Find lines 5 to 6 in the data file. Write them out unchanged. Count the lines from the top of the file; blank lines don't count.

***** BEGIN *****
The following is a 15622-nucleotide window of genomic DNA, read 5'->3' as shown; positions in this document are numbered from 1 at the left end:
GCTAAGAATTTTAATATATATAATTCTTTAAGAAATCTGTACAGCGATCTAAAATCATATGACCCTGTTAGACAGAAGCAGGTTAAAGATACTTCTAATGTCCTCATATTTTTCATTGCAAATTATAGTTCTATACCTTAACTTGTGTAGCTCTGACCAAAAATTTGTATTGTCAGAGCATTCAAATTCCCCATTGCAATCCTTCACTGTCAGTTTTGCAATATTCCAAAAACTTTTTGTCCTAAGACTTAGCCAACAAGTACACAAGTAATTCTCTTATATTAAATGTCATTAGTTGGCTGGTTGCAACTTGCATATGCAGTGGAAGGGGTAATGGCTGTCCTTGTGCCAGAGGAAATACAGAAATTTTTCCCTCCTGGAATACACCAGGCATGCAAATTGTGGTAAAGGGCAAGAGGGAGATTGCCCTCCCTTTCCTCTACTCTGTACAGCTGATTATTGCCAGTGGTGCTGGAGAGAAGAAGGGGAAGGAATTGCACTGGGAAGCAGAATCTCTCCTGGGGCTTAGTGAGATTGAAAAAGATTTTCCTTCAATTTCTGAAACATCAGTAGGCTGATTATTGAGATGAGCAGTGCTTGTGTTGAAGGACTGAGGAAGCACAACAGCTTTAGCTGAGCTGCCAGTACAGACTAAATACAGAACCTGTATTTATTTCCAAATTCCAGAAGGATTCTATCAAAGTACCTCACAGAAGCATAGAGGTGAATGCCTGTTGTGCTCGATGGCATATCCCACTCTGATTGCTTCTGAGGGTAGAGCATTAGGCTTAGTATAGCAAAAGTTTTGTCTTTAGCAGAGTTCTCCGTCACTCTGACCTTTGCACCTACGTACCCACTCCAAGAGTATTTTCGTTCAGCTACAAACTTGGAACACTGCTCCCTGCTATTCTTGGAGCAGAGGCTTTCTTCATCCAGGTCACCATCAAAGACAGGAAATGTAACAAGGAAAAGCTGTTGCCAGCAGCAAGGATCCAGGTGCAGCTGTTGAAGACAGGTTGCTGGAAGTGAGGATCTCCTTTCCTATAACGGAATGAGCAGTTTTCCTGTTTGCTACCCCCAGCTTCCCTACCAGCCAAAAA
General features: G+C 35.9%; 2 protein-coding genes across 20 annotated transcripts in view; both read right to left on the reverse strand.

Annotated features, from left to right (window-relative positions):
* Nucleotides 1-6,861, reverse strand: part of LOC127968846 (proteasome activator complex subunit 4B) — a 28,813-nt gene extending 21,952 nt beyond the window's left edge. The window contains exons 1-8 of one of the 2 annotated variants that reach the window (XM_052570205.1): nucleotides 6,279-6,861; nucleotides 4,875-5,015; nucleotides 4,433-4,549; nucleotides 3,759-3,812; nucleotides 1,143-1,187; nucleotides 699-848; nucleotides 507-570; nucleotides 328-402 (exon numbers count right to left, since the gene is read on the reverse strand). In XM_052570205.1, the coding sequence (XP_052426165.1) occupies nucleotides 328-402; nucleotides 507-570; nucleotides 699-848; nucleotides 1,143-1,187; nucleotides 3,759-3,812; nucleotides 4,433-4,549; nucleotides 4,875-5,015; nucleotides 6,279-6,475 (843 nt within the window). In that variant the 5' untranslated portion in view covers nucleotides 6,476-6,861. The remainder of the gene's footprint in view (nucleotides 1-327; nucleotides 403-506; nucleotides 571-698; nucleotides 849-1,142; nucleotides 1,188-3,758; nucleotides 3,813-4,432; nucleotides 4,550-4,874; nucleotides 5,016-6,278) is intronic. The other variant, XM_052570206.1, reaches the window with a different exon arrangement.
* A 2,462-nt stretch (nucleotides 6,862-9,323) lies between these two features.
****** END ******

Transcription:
* Nucleotides 1-6,861, reverse strand: part of LOC127968846 (proteasome activator complex subunit 4B) — a 28,813-nt gene extending 21,952 nt beyond the window's left edge. The window contains exons 1-8 of one of the 2 annotated variants that reach the window (XM_052570205.1): nucleotides 6,279-6,861; nucleotides 4,875-5,015; nucleotides 4,433-4,549; nucleotides 3,759-3,812; nucleotides 1,143-1,187; nucleotides 699-848; nucleotides 507-570; nucleotides 328-402 (exon numbers count right to left, since the gene is read on the reverse strand). In XM_052570205.1, the coding sequence (XP_052426165.1) occupies nucleotides 328-402; nucleotides 507-570; nucleotides 699-848; nucleotides 1,143-1,187; nucleotides 3,759-3,812; nucleotides 4,433-4,549; nucleotides 4,875-5,015; nucleotides 6,279-6,475 (843 nt within the window). In that variant the 5' untranslated portion in view covers nucleotides 6,476-6,861. The remainder of the gene's footprint in view (nucleotides 1-327; nucleotides 403-506; nucleotides 571-698; nucleotides 849-1,142; nucleotides 1,188-3,758; nucleotides 3,813-4,432; nucleotides 4,550-4,874; nucleotides 5,016-6,278) is intronic. The other variant, XM_052570206.1, reaches the window with a different exon arrangement.
* A 2,462-nt stretch (nucleotides 6,862-9,323) lies between these two features.